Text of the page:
SEPTEMBER 2009 BAD FAITH CASES DELAYS IN CLAIMS HANDLING PROCESS AND PAYMENT ATTRIBUTABLE TO INSURED OR REASONABLE NOT BASIS FOR BAD FAITH CLAIM (Philadelphia Federal)
In Crawford v. Allstate Insurance Company, Plaintiff sued Defendant for bad faith even though Allstate had paid her the policy’s full $100,000 uninsured motorist policy limit and its entire $5,000 wage loss policy limit. Plaintiff’s bad faith claim was based, in part, on the following allegations: (1) Defendant unreasonably delayed the processing of the claim; (2) Defendant’s initial settlement offer was unreasonable; (3) Defendant’s subsequent delay in issuing the $100,000 settlement check was unreasonable; and (4) Defendant used an unfair doctor and arbitrator. While Defendant did not settle Plaintiff’s uninsured motorist claim until almost two years after Plaintiff filed the claim, the U. S. District Court for the Eastern District of Pennsylvania granted Defendant’s motion for summary judgment.
The Court found that the carrier promptly took action following Plaintiff’s accident when, within four days of being notified of the accident, Allstate wrote Plaintiff explaining Plaintiff’s benefits and providing the necessary paperwork, including a medical authorization form. Additionally, the carrier continued to pay for Plaintiff’s medical coverage even though Plaintiff did not submit any forms to Defendant. The Court found that the reason for the delay in processing the claim was due to Plaintiff’s failure to provide Defendant with any medical records for an entire year. When Plaintiff finally provided medical records, the records did not contain complete information regarding Plaintiff’s hospitalization after an automobile accident that had occurred five years earlier.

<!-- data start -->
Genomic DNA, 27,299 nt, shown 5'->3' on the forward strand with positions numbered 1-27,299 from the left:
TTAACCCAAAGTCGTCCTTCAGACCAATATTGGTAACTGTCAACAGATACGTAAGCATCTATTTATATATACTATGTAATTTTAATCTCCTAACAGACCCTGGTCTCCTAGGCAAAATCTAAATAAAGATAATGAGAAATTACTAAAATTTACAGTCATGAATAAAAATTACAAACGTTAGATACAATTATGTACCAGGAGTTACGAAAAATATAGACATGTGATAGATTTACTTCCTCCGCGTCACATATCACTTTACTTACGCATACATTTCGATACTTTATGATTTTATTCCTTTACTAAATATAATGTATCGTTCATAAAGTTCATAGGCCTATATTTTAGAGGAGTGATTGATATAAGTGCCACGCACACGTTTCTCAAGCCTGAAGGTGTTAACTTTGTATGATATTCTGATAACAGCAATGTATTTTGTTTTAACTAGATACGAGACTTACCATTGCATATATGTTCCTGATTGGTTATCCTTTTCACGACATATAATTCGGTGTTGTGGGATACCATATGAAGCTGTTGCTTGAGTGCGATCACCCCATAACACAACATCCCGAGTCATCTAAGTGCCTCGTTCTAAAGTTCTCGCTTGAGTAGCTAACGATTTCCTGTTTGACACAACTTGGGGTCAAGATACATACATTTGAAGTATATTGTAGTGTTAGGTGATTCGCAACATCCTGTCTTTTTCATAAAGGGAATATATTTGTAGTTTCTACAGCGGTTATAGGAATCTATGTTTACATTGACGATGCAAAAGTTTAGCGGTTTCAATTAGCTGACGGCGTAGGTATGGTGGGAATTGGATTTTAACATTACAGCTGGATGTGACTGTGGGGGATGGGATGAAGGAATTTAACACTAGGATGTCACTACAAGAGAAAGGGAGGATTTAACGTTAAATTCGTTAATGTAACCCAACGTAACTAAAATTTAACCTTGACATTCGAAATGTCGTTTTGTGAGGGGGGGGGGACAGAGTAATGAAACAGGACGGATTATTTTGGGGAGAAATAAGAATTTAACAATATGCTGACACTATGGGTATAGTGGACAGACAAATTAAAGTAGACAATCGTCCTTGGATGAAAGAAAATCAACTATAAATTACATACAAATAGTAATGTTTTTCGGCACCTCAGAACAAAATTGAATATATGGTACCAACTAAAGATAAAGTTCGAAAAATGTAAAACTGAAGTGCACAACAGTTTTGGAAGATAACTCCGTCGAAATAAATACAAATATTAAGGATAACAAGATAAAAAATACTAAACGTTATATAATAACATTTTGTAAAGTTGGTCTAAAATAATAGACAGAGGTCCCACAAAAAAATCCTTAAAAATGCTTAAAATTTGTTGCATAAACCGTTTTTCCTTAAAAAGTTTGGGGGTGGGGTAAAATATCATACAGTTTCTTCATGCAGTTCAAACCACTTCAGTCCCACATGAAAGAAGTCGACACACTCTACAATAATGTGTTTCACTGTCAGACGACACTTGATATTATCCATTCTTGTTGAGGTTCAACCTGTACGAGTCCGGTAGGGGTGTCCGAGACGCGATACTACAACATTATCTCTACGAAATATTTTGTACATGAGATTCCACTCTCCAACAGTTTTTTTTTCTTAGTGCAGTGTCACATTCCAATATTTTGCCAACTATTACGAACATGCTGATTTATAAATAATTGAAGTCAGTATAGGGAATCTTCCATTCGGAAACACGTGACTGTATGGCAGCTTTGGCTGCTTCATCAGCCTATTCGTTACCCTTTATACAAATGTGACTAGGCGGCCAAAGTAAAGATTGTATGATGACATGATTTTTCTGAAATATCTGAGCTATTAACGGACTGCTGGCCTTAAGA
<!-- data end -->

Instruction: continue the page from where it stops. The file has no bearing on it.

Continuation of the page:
The court held that the insurer “had a reasonable, good-faith basis for delaying settlement” because for over a year it received no medical records from Plaintiff. Further, any delay was based on an effort to conduct a reasonable and thorough investigation of Plaintiff’s injuries and potential pre-existing conditions. The Court found that the insurer’s initial settlement offer of $75,000 was not unreasonable and that the medical records did not provide clear and convincing evidence that the case was worth more than this offer.
The Court found that the three-week delay in issuing the settlement payment was justified because Plaintiff’s counsel did not check with Allstate before revising its release and Allstate could not issue the check until it had received the insured’s taxpayer I.D. Finally, the Court found that Plaintiff’s claims that Defendant used an unfair doctor and arbitrator were baseless and had no support in the record.
Date of Decision: August 31, 2009
Crawford v. Allstate Ins. Co., U.S. District Court, Eastern District of Pennsylvania, Civil Action No. 07-3758, 2009 U.S. Dist. LEXIS 79200 (E.D. Pa. Aug. 31, 2009) (Buckwalter, S.J.)